At the beginning of this week, I ended an era of gameplaying nerdery.
I cancelled my World of Warcraft account.
Like any good thing, it wasn't going to last forever. I guess I'm most surprised by just how difficult the decision really turned out to be. I mean, it's a game right?
Well, the tricky, and perhaps nefarious, thing about a game like this is that you build relationships with real people. Real people that you sort of get to know and enjoy hanging out with. Had I not met some of the people that I spent time playing this game with, I almost certainly would have cancelled several months ago.
When I'm honest with myself, the game stopped being really fun almost a week after I hit the maximum level. At that point, there are two options available to you: engage in combat with other players (which I have zero interest in), or form up teams of 20-40 people and go kill the biggest and baddest of pixelated bosses the game has to offer. When you do that, you'll get some cool stuff. If you do it again, you'll get more cool stuff. Lather, rinse, repeat.
Frankly, to me that's boring. If I wanted to run on a treadmill, I'd buy a treadmill and actually lose weight instead of sitting there gaining it in front of my computer screen. And if you look at me lately, you'll know that getting on the treadmill is obviously not on the top of my list of priorities.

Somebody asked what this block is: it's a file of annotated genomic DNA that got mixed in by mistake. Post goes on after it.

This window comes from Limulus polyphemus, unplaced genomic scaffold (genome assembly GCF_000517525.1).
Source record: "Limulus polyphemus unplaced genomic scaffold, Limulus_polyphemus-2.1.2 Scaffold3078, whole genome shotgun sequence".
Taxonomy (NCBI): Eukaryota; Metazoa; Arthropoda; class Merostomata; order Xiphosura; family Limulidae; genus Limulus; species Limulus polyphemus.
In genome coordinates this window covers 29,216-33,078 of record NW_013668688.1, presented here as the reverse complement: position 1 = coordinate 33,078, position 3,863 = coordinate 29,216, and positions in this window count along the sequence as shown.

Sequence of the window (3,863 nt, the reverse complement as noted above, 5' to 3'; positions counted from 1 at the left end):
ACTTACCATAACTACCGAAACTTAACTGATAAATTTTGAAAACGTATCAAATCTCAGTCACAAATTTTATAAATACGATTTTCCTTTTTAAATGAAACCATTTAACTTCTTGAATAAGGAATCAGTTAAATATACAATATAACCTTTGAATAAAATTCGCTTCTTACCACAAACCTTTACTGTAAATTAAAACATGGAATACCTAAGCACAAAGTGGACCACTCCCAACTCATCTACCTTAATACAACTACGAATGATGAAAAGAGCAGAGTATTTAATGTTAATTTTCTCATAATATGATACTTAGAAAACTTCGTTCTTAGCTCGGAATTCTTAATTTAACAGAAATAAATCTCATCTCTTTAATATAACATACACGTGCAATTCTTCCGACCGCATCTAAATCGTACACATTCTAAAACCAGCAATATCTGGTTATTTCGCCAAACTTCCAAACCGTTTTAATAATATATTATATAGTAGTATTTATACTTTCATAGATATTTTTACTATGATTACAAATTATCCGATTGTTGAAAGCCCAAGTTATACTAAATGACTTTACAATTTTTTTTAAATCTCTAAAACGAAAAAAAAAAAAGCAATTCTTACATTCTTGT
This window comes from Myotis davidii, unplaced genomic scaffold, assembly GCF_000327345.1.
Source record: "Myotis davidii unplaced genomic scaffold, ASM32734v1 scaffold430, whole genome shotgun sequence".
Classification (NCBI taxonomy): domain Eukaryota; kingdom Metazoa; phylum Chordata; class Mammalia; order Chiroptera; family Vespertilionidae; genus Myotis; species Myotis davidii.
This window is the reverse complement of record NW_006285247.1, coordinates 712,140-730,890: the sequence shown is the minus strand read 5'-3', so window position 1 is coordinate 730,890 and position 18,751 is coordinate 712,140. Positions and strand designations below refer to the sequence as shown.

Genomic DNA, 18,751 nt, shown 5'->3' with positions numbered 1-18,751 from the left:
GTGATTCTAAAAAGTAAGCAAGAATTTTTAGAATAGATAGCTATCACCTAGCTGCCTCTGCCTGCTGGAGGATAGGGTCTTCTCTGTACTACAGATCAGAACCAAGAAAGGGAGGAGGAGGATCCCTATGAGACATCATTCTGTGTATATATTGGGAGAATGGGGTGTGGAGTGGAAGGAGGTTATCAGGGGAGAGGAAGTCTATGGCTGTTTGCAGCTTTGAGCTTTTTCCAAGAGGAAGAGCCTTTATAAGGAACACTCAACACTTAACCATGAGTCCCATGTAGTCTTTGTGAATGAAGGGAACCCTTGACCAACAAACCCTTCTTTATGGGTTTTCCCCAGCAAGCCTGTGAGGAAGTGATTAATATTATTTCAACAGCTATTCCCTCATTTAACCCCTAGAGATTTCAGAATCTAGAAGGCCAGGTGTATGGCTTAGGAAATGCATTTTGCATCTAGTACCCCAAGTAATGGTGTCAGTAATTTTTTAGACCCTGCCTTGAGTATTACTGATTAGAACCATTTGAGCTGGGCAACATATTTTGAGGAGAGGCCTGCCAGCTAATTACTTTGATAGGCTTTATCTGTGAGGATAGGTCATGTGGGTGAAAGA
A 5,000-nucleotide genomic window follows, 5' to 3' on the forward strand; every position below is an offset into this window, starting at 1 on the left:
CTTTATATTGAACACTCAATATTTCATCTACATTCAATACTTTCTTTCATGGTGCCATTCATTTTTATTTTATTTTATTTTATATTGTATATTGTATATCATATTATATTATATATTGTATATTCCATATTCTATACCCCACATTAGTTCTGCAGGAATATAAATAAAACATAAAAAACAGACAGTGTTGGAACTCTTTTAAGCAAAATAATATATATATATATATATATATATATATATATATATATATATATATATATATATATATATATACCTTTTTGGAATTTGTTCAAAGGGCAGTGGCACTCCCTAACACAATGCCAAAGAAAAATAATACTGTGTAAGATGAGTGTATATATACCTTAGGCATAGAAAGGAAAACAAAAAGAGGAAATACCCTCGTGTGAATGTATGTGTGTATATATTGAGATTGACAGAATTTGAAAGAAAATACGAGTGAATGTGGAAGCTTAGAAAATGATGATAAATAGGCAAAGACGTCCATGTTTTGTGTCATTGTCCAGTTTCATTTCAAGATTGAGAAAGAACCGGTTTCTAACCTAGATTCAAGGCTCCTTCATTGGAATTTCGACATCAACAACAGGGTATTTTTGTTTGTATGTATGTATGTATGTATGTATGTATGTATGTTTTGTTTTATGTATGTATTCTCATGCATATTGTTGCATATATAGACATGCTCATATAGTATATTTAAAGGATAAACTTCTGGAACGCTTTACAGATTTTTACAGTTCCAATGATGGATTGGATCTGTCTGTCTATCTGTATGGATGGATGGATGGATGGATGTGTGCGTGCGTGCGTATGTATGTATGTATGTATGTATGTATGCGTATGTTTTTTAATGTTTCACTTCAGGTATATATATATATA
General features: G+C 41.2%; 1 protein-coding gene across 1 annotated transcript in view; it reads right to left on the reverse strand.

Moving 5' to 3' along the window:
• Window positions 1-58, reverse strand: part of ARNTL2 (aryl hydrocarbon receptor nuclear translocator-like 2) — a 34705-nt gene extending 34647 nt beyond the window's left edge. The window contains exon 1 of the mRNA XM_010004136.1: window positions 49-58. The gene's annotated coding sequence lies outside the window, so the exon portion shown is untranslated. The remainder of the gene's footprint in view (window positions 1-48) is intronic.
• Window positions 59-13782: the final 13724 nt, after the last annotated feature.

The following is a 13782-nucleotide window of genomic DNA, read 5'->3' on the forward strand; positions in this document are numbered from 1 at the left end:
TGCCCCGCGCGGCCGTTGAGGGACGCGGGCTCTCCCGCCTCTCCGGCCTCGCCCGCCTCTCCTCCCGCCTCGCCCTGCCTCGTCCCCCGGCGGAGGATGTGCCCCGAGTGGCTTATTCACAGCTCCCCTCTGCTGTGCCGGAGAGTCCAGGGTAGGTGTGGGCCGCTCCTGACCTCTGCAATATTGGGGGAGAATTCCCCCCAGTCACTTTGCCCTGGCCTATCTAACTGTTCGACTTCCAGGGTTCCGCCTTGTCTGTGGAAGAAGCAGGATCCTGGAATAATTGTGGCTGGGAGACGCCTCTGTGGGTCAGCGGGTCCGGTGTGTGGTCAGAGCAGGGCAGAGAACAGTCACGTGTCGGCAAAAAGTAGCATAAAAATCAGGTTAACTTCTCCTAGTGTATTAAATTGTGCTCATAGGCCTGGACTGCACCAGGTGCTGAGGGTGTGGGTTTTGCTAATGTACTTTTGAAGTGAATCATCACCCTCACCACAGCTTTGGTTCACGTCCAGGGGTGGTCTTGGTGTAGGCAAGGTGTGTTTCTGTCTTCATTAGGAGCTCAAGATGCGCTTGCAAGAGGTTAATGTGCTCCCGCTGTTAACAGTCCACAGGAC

What a game like this needs to keep me entertained for years (and I'm sure every software company out there is waiting with baited breath for this declaration) is a real ongoing story where players actually have an impact. Warcraft is not designed that way. Why should it be? In the words of the developers themselves, it makes more business sense to design a raid dungeon that can be repeated ad nauseam forever and ever than it does to spend the same amount of time designing a one-time server event.
And guess what? It's a business model that is working well. Warcraft has over 6 million players at this point. That's an awful lot of money.
Warcraft does have a rich history, and the story does move along a little bit now and then. But at no point do you ever feel like anything you are doing actually has a real, tangible effect on the game universe. If you kill a big dragon, he'll be back in a couple of days.
For the loser like me though that cares more about a compelling story than the next piece of gear you can get, there does appear to be an interesting game on the horizon. The game is called Seed, and it has dynamically generated plots and stories... at least, that is the ambition. The game is currently in beta, and now that Win XP is booting on my Mac, I have been lucky enough to have an invitation extended to me as a beta tester. Whether the game delivers on its promises remains to be seen, but I'm hopeful.
And hey, if nothing else, Warcraft did allow me to make a couple of new friends in real life, including a new member of our weekly D&D game. So I guess, in the end, it was money well spent.